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Heart Attack! Can It Happen to Young People?
One of the reasons women may be more likely to die after a heart attack is because symptoms of a heart attack in women may not be as obvious as they are in men. While a man may experience acute heartburn, chest pain or pain radiating down the left arm, a woman's symptoms can be much milder. A woman may feel fatigue, shortness of breath or lightheadedness and indigestion - symptoms that could easily be attributed to other causes, such as anxiety.
Because their symptoms don't obviously indicate a heart attack, women often delay seeking medical care - especially younger women. When they do seek medical care, these women can be misdiagnosed due to their gender, age and misleading symptoms.
You may have read in the news that Rosie O'Donnell suffered a heart attack at age 50. Like many women, she didn't take immediate action because she wasn't sure which signs to look for. Even after she read about heart attack symptoms online, she figured they didn't apply to her because she was so young. Rosie later learned she had suffered a heart attack. Because of her experience, Rosie has become very vocal on the topic of women and heart disease in an effort to raise awareness.
If you are under 40, age is on your side, but it is still important to know which symptoms to look for and seek timely treatment. You can lower your risk for heart disease by living a healthy lifestyle and raising your awareness of heart disease and heart health.
Here are some heart health facts to consider:
Know Your Genetics
High cholesterol, mitral valve prolapse and some cardiac arrhythmias can be inherited. These issues can be diagnosed on routine physical examinations, so if these conditions run in your family, you might want to make sure these tests are included in any testing you get at your next doctor visit.
Lower Your Cholesterol
Know your cholesterol numbers and keep them at a healthy level. High cholesterol is a primary cause of heart disease, so try to keep yours under 200 mg/dL. Ideally, you should aim to keep your good cholesterol (HDL) high, over 60 mg/dL, and the bad cholesterol (LDL) low, under 100 mg/d/L.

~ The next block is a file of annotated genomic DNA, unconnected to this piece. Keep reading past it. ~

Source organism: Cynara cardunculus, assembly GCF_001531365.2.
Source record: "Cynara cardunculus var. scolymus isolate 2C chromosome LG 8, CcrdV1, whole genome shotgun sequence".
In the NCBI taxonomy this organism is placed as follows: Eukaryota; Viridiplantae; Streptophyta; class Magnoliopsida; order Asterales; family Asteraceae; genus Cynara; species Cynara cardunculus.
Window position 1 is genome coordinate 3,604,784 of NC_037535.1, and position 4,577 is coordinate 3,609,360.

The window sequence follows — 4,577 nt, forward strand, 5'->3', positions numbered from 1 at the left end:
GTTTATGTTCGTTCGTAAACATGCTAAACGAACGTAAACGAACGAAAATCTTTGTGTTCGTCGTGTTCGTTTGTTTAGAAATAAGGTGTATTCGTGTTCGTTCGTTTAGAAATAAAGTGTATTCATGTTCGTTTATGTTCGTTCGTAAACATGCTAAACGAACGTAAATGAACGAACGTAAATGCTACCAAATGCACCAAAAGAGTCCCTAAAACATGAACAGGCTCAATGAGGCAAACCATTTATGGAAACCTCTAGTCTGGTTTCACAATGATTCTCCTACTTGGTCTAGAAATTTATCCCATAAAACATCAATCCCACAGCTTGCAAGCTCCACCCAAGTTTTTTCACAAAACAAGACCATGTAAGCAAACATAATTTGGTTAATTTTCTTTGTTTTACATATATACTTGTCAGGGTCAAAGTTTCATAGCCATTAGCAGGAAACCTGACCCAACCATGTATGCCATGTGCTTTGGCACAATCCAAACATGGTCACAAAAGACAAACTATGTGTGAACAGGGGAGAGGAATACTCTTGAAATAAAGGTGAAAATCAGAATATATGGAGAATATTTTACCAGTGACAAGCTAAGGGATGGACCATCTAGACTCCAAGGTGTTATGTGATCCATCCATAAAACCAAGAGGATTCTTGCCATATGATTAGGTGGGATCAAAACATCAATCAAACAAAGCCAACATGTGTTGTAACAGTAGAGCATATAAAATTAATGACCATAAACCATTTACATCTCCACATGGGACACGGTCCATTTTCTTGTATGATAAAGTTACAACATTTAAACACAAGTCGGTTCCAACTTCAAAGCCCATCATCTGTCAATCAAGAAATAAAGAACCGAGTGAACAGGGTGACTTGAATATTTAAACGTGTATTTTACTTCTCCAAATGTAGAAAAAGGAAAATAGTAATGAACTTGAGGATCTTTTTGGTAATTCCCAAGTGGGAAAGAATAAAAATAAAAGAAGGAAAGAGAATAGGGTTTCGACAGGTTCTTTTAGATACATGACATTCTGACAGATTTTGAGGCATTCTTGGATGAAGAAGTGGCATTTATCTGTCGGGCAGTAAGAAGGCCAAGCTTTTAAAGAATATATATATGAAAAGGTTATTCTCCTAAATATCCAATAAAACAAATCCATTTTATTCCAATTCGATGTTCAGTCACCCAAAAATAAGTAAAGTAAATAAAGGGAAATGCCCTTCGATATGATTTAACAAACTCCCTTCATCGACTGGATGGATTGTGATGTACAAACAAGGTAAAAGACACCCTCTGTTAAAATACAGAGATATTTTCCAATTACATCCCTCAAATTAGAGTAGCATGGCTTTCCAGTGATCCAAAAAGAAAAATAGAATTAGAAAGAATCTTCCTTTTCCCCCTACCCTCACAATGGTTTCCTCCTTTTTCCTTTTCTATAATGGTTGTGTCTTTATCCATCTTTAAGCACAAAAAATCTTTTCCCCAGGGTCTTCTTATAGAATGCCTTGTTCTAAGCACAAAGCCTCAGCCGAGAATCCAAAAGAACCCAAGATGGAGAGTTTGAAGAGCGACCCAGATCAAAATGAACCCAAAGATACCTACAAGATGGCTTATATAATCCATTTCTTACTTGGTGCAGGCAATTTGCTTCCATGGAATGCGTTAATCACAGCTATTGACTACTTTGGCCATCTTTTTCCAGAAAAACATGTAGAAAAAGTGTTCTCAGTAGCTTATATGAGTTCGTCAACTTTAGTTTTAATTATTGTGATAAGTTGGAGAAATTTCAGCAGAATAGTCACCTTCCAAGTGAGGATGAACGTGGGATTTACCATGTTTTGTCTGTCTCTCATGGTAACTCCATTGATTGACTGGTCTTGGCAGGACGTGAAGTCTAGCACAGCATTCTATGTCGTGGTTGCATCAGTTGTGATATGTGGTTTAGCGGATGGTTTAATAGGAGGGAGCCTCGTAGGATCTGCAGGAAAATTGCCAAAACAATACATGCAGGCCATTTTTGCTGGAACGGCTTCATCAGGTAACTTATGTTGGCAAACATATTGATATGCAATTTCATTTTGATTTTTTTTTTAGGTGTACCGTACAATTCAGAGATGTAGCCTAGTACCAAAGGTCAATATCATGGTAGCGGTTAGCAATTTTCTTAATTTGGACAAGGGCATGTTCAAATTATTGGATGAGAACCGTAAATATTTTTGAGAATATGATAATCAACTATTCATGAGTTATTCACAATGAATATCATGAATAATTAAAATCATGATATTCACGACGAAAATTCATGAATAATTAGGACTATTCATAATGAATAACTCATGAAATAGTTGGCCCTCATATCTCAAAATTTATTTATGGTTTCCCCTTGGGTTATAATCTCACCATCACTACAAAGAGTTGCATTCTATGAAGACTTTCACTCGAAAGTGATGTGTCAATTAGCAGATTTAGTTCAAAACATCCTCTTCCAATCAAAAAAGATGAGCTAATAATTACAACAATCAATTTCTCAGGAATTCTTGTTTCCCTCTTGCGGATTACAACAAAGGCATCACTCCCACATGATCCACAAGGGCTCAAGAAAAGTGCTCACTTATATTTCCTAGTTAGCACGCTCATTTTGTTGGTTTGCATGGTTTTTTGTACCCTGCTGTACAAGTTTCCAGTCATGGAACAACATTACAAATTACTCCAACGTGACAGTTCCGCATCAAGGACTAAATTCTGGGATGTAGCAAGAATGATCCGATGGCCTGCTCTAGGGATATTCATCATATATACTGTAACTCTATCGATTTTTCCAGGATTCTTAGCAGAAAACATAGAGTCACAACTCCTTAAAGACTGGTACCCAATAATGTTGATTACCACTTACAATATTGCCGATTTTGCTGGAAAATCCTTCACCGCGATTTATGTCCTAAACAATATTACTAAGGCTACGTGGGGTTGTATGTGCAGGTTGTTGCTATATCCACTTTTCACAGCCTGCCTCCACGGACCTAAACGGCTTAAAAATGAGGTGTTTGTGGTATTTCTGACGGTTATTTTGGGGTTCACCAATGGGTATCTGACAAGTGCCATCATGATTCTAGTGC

Diabetes increases triglycerides, lipids or fat in your blood. If you have diabetes, be conscious of your baseline blood sugar level and your triglycerides. If you are at risk for diabetes, get tested regularly to try and catch the disease early so you can adjust your diet and begin early treatment.
Myocarditis: Know the Facts
Myocarditis is inflammation of the heart muscle caused by a viral infection. It can cause sudden death in otherwise healthy athletes, such as marathon runners. It can affect even younger athletes. A rapid heart rate is often the presenting symptom.
Get Your Exercise
Exercise regularly to keep your metabolism working efficiently and burning fat. This will lessen the workload on your heart.
Watch Your Diet
Eating fried food and too many fast food meals will raise your cholesterol and, in turn, clog your coronary arteries. Aim to consume a healthier daily diet by eating home-cooked meals more often and broiling or grilling food rather than frying it. And, save those fast-food meals for rare occasions rather than a daily staple.
Beware of Drugs
Cocaine is a common cause of heart attacks for people between the ages of 18 and 45. Regular use of cocaine and other drugs can raise blood pressure and the heart rate, causing cardiac arrhythmias. These cardiac arrhythmias can lead to heart attacks or strokes.
Heart Attack Symptoms to Look For:
- Chest pain
- Back pain
- Nausea, indigestion
- Shortness of breath
- Dizziness, lightheadedness
Someone suffering a heart attack will typically experience more than one of these symptoms simultaneously. Should you experience any combination of these symptoms, seek medical attention immediately. Keep in mind that these symptoms may lead to a mistaken diagnosis of an anxiety attack or other problem. If you suspect a heart attack, ask to be tested for one. Be smart, speak up, take care of yourself, and remember that you are not invincible, regardless of your age.
This content is provided to the community by the Healthboards Editorial Staff
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